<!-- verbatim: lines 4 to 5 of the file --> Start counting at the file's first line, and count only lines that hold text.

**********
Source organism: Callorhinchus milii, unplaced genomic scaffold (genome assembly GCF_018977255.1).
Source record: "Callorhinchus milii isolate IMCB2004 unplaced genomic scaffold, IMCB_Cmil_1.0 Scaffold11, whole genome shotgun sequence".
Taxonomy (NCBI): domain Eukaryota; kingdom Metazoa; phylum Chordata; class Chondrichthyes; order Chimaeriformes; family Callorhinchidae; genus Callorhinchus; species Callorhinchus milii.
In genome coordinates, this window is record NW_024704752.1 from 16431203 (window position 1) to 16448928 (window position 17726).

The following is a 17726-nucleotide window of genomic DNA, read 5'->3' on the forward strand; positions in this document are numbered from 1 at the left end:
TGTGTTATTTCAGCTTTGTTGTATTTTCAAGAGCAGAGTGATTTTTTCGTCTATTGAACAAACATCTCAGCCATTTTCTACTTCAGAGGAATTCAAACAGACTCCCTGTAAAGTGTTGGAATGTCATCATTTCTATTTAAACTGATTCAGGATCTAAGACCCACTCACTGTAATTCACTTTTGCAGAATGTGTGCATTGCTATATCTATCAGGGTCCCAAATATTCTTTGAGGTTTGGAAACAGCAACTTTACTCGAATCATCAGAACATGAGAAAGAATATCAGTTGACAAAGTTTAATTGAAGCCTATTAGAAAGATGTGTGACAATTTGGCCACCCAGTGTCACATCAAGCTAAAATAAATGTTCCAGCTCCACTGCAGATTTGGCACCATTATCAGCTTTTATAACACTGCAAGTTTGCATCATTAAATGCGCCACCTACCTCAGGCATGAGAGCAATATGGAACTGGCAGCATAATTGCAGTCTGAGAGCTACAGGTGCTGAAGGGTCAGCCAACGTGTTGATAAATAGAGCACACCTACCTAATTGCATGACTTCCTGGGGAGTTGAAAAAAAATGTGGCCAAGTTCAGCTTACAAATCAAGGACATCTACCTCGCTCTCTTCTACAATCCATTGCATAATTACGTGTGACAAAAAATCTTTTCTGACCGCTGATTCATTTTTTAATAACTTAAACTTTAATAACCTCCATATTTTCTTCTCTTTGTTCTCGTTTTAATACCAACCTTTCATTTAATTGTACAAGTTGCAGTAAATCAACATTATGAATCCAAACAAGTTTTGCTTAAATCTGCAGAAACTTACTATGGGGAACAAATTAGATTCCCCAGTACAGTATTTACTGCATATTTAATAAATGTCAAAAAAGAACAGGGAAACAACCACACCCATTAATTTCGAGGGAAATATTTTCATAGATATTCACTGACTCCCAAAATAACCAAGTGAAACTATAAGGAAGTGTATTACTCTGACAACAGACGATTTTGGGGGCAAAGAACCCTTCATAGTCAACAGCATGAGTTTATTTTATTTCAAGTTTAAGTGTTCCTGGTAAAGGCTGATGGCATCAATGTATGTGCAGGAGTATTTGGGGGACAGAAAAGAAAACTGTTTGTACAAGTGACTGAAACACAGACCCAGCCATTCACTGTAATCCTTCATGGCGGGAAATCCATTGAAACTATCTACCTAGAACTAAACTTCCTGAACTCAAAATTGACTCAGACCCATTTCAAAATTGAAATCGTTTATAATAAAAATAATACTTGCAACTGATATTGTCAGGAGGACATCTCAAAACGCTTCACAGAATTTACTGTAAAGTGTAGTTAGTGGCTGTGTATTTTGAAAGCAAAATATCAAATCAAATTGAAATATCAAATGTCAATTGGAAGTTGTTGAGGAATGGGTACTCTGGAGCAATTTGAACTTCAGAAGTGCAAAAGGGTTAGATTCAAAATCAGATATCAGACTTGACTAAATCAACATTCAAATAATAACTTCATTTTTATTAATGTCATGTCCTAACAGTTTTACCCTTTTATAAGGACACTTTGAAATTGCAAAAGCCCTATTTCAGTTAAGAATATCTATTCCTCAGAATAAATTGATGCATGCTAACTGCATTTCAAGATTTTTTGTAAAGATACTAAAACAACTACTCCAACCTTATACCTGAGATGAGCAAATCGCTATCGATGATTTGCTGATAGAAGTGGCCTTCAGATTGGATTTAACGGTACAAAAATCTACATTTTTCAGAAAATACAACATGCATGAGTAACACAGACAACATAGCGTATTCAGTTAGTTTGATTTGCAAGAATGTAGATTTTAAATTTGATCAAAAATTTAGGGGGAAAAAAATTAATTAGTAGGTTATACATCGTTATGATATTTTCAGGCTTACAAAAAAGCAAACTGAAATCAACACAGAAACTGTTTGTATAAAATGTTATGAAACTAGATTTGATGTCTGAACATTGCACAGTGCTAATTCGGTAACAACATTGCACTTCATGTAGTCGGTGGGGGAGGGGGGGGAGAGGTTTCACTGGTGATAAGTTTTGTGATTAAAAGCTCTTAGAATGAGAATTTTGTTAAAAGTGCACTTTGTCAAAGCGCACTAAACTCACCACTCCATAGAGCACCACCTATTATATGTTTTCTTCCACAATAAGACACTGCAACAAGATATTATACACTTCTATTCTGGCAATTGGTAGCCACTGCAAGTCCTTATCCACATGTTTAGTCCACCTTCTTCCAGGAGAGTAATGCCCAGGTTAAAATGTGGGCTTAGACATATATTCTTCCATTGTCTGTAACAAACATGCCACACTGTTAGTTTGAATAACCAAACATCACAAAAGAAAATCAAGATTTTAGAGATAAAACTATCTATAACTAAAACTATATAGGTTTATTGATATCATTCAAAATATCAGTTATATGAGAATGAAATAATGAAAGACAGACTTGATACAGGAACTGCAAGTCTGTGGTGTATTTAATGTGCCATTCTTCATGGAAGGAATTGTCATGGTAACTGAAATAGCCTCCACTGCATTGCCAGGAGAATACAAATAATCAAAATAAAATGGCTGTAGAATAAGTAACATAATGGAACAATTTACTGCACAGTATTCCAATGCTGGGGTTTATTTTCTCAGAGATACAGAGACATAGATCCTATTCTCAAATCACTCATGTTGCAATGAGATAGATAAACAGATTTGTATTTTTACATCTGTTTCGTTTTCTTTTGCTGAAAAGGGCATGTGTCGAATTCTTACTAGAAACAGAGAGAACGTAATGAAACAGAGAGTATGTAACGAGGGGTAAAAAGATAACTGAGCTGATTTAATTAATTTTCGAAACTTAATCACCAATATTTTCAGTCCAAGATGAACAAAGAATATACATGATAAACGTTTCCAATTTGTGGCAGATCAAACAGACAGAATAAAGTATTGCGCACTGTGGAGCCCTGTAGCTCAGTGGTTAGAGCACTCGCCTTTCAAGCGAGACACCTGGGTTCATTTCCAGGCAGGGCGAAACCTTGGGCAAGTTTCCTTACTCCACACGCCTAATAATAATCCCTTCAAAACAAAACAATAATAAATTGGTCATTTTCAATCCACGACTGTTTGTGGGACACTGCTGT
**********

In genome coordinates, this window is record NW_024704752.1 from 16431203 (window position 1) to 16448928 (window position 17726).

The following is a 17726-nucleotide window of genomic DNA, read 5'->3' on the forward strand; positions in this document are numbered from 1 at the left end: